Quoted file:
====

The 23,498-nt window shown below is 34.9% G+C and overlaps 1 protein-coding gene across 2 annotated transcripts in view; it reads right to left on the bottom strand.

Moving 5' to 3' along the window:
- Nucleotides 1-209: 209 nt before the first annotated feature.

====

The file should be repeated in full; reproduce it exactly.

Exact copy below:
The 23,498-nt window shown below is 34.9% G+C and overlaps 1 protein-coding gene across 2 annotated transcripts in view; it reads right to left on the bottom strand.

Moving 5' to 3' along the window:
- Nucleotides 1-209: 209 nt before the first annotated feature.